With all that money, schools and hospitals should be better

The “third stage” is designed to make clear that Brown’s Labour Party will not revert to old tax-and

The dividing lines of the next election are beginning to look clearer. They will be much the same as the dividing lines of the 2005 election and the two elections before that. As before, the battleground will be public services and, in particular, who can best manage the National Health Service and education.

In the days before the Budget, Gordon Brown outlined his plans for a third wave of public-sector reform. The first wave was a major programme of investment and repair, intended to make up for years of Tory neglect; the second was designed to tackle underperformance and variations in standards. In the third stage, according to an article by the Prime Minister in the Financial Times, the government will "not only further enhance choice but also empower both the users of services and all the professionals who deliver them to drive up standards for all". That, translated, means that Tony Blair's reforms will continue under Brown. His "third stage" is intended to make clear that his Labour Party, now trailing 13 points behind the Tories, is not old Labour.

While the government wants Middle England to know that it will not revert to old-style tax-and-spend ways, the Tories are moving fast to reassure the public that any tax cuts they propose would be funded from efficiency savings rather than cuts in front-line services. The Conservatives realise that, if they win the election, they will probably not be able to deliver tax cuts in the next parliament. Nonetheless, it is not so surprising to learn that the Tories have been dusting down Michael Howard's plans to find £12bn of savings, and we can expect Labour to seize on the chance to argue that this Tory leader is no different from his predecessors. It's the same old positioning.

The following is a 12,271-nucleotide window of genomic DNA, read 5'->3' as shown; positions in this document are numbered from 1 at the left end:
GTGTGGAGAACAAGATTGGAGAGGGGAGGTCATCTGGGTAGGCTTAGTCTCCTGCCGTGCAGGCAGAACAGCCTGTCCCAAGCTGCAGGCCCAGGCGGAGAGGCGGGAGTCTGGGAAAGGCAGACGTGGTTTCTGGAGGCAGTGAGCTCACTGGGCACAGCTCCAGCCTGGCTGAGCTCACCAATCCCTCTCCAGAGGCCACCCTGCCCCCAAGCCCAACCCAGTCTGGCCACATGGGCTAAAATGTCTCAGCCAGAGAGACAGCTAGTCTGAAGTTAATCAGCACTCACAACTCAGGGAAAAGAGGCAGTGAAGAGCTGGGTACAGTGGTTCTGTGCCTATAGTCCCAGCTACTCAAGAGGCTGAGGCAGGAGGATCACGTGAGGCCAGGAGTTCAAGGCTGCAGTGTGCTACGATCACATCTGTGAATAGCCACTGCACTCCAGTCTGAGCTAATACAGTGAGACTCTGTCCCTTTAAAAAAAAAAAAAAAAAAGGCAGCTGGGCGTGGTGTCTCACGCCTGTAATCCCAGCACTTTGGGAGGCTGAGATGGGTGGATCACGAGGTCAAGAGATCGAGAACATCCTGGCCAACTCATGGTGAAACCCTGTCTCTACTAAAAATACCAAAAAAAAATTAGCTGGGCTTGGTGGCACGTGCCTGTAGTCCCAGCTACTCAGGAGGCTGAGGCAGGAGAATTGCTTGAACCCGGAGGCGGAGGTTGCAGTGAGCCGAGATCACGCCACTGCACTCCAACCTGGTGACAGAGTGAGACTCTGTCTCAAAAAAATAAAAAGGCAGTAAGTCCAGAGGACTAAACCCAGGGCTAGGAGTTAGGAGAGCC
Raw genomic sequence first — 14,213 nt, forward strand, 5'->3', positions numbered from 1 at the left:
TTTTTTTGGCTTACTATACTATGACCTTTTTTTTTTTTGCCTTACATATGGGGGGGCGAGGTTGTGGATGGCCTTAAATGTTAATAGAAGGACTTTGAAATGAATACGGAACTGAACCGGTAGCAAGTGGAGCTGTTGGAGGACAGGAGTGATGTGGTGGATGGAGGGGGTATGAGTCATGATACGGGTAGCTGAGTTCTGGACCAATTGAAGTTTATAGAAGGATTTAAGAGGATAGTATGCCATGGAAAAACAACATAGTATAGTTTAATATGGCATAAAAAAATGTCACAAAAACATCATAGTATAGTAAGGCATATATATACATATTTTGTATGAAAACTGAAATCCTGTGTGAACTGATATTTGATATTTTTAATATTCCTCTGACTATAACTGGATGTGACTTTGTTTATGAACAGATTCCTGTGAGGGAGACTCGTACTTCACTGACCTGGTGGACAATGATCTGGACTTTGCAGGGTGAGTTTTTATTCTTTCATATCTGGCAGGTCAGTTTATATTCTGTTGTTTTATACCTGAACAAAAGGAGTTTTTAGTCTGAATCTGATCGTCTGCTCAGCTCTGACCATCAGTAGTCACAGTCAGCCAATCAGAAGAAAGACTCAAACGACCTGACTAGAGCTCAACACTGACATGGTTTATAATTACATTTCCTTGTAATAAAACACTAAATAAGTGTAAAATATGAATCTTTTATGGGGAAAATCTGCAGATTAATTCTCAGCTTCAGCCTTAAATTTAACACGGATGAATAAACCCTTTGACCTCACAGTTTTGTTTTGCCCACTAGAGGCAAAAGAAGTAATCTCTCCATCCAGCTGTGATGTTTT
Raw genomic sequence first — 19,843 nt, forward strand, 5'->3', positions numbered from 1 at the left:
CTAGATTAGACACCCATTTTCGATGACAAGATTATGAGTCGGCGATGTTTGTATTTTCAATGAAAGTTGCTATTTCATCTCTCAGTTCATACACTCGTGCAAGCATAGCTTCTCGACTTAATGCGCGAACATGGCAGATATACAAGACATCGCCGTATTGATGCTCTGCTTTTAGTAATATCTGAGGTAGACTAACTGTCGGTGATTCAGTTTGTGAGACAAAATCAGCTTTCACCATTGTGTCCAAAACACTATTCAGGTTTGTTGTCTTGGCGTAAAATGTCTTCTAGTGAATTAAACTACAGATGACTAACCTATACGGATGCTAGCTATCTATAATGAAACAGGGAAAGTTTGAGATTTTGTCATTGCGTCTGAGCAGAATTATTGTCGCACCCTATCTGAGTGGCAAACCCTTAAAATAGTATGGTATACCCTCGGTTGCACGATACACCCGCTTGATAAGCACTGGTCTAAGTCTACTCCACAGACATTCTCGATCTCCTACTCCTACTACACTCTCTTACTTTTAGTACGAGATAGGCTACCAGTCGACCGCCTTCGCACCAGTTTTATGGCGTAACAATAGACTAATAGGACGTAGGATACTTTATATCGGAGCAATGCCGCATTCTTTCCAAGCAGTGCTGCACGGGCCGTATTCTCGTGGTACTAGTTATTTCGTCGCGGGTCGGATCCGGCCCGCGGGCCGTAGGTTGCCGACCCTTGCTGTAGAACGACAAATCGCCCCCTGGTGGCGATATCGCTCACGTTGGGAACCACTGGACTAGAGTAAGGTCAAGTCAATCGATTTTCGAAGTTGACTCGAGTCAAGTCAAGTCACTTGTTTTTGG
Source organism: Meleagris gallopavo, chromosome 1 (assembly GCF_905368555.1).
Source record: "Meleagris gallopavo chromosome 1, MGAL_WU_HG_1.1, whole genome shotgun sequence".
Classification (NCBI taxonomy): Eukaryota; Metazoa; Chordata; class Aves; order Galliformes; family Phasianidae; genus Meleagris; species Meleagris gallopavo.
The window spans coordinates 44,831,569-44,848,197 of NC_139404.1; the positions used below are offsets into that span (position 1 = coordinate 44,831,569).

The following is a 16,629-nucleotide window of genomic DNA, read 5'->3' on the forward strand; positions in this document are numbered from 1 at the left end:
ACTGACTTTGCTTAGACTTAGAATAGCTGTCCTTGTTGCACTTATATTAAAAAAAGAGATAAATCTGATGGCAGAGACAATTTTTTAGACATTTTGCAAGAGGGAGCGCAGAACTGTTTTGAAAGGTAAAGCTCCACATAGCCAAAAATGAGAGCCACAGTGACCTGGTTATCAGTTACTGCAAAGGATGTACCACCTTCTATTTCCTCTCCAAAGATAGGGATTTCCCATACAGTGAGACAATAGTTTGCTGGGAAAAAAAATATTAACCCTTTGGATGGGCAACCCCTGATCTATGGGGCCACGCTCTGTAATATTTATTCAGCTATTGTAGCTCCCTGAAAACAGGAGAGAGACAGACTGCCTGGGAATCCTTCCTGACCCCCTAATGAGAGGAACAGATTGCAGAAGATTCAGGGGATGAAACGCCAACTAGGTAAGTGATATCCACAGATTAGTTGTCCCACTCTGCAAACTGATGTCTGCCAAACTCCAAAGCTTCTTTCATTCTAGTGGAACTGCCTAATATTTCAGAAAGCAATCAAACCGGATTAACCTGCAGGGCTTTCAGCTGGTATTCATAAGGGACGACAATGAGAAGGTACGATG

But the real issue is how committed each of the parties is to protecting and improving public services, particularly in a time of deepening financial crisis. David Cameron, though pulling ahead in polls on health, is not yet a convincing advocate of the public sector. Unlike most senior Tories, he and his family have made good use of publicly funded hospitals and schools. But that is not the same thing as political commitment.

In terms of raw numbers, new Labour's record on public spending is impressive. Expenditure on education rose from £42bn in 1997 to £65bn in 2005, an increase of 55 per cent. This is greater even than the 50 per cent rise under the Attlee government. Spending on health rose from 6.3 per cent of GDP to 7.2 per cent, far better than any previous Labour government could claim.

But the British voting public is quite entitled to respond to these figures with a resounding: "So what?" The statistics and percentages showing how money is spent are far less interesting to voters than the delivery of services as they experience it.